Plumbing follows the basic laws of nature — gravity, pressure, water seeking its own level. Knowing this, you can understand its “mysteries” and make dozens of fixes to your home’s plumbing system. You can save yourself time, trouble, and money with these DIY plumbing tips from the experts.
According to plumbing experts from How Stuff Works, the plumbing system in your home is composed of two separate subsystems. One subsystem brings freshwater in, and the other takes wastewater out. The water that comes into your home is under pressure. It enters your home under enough pressure to allow it to travel upstairs, around corners, or wherever else it’s needed. As water comes into your home, it passes through a meter that registers the amount you use.
The main water shutoff, or stop, valve is typically located close to the meter. In a plumbing emergency, it’s vital that you quickly close the main shutoff valve. Otherwise, when a pipe bursts, it can flood your house in no time. If the emergency is confined to a sink, tub, or toilet, however, you may not want to turn off your entire water supply. Therefore, most fixtures should have individual stop valves.
How to fix leaky pipes and joints
There are all kinds of plumbing leaks. Some can flood your home, while others are not nearly so damaging. Your approach to stopping a leak depends on the type of leak it is. If the leak is at a joint, tighten the joint. If the leak is in a pipe, remove the section that is leaking and replace it with a new section. Unfortunately, this is more easily said than done.
For example, when you turn a threaded galvanized steel pipe to unscrew it from its fitting at one end, you tighten the pipe into its fitting at the other end. With copper pipe, the new section must be sweat-soldered in place. Most pipe replacement jobs are best left to a plumber, but as a do-it-yourselfer, you may consider an alternative: the pipe patch.
You’ll find patch kits for plumbing leaks at the hardware store, or you can make your own with a piece of heavy rubber from an old inner tube and a C-clamp. Another possibility is to use a hose clamp with a rubber patch. Factory-made kits contain a rubber pad that goes over the hole in the pipe and metal plates that compress the rubber pad over the hole. A quick and easy way to stop a leak, the patch kit can even be used on a permanent basis if the pipe is otherwise sound.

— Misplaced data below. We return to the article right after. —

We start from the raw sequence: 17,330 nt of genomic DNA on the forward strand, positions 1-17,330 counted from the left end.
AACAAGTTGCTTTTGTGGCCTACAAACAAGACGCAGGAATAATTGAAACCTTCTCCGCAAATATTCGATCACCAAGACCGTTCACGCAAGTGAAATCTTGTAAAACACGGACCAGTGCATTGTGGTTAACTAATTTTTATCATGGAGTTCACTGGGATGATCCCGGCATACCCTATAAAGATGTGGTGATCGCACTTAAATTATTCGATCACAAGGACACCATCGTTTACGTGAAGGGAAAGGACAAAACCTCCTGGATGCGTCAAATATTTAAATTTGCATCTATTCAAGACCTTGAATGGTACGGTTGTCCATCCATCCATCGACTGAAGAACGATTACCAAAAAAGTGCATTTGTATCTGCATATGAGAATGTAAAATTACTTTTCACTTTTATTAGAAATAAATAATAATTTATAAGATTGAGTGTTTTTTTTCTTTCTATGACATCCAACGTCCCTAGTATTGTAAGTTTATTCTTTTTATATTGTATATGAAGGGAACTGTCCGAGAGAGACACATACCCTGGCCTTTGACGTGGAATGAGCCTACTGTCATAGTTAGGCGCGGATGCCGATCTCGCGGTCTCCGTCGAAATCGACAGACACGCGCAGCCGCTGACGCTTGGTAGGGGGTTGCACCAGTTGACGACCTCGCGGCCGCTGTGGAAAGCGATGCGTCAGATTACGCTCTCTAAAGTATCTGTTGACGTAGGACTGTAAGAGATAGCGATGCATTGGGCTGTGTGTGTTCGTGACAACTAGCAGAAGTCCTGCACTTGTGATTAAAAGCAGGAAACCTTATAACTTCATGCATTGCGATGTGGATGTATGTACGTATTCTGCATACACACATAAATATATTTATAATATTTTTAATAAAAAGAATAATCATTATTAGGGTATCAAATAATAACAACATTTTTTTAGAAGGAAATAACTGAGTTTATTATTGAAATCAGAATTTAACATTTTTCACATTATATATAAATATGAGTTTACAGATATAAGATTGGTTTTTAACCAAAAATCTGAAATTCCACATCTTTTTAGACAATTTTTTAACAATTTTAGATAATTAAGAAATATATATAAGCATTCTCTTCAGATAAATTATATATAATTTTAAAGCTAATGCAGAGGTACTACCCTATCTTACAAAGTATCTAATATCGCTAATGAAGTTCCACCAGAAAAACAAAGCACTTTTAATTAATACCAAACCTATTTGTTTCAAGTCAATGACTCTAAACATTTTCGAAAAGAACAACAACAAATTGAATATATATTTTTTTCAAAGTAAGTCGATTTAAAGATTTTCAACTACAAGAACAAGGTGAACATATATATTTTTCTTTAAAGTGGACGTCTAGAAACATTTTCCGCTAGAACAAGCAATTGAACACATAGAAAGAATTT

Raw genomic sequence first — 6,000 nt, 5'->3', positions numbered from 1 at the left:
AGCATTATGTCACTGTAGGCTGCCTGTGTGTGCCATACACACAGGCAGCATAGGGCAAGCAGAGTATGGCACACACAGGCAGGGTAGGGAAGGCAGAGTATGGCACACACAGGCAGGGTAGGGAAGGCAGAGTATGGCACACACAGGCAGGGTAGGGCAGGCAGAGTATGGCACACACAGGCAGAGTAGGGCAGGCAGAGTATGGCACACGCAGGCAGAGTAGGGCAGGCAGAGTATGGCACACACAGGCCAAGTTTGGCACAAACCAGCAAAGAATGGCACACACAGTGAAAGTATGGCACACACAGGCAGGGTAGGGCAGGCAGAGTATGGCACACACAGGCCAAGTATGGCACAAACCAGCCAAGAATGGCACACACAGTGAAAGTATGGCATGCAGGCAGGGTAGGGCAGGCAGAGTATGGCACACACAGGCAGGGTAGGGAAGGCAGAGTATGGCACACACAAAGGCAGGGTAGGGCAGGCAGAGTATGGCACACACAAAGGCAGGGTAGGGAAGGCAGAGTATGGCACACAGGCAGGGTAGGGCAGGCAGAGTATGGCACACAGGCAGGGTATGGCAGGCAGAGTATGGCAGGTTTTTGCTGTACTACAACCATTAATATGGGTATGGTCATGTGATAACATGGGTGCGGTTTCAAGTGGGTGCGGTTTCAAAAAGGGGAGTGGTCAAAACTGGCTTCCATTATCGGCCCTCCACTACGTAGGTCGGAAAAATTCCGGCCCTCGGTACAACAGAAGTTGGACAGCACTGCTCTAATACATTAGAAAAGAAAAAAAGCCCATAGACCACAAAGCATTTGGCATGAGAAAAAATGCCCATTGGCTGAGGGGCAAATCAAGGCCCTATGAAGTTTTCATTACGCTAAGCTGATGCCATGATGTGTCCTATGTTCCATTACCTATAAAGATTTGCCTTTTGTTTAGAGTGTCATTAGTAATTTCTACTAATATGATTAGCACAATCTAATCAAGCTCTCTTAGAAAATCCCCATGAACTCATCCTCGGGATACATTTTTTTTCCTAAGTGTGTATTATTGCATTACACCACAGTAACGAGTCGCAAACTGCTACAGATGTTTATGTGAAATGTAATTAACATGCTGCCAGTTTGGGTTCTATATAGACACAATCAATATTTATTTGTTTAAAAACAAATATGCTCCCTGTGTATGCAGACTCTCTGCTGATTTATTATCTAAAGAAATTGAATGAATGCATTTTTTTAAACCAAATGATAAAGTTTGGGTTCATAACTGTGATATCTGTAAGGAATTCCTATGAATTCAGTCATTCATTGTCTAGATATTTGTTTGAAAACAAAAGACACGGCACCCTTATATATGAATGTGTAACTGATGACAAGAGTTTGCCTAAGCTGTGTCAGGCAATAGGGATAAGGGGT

Other quick and easy temporary measures for stopping pipe leaks include wrapping waterproof tape over the bad spot or rubbing the hole with a stick of special compound. Applying epoxy paste or inserting a self-tapping plug into the hole are other alternatives. When using waterproof tape, be sure to dry the pipe thoroughly before you start wrapping.
Start the tape about 2 to 3 inches from the hole and extend it the same distance beyond. For tiny leaks in pipes, use a compound stick available at most hardware stores. Simply rub the stick over the hole to stop the leak. The compound stick can even stop small leaks while the water is still running in the pipe. Epoxy paste can be applied only to dry pipes, and the water must be turned off.
The problem with all of these solutions is that a pipe that’s bad enough to spring one leak often starts leaking in other places too. You may fix one spot only to see the pipe burst somewhere else. Especially in cases where the leak results from corrosion, the whole section of pipe will probably need replacing. This is typically a job for a professional plumber.
The Family Handyman advises the following when trying to stop a bathroom leak:
- Shut off the water at the main valve in your home and open up nearby faucets to completely drain the pipe with the leaky elbow.
- Dry the outside of the elbow and sand (120-grit paper or cloth) around the leaking joint to remove all surface corrosion.
- Apply soldering flux around the whole joint and apply heat with a torch until the old solder melts. Add new solder until a shiny ring of solder shows all around the joint.
- Let the pipe cool for five minutes, then turn the water back on and cross your fingers that you stopped the leak.
- If the leak continues, turn off the water again, open faucets to drain the line and cut out the entire elbow. Then solder in new fittings.
Remember that dripping water doesn’t necessarily indicate a leak. Also remember that not every plumbing problem can be a DIY project: if you have access to a reputable plumber, always opt for that option.
Sources: How Stuff Works and The Family Handyman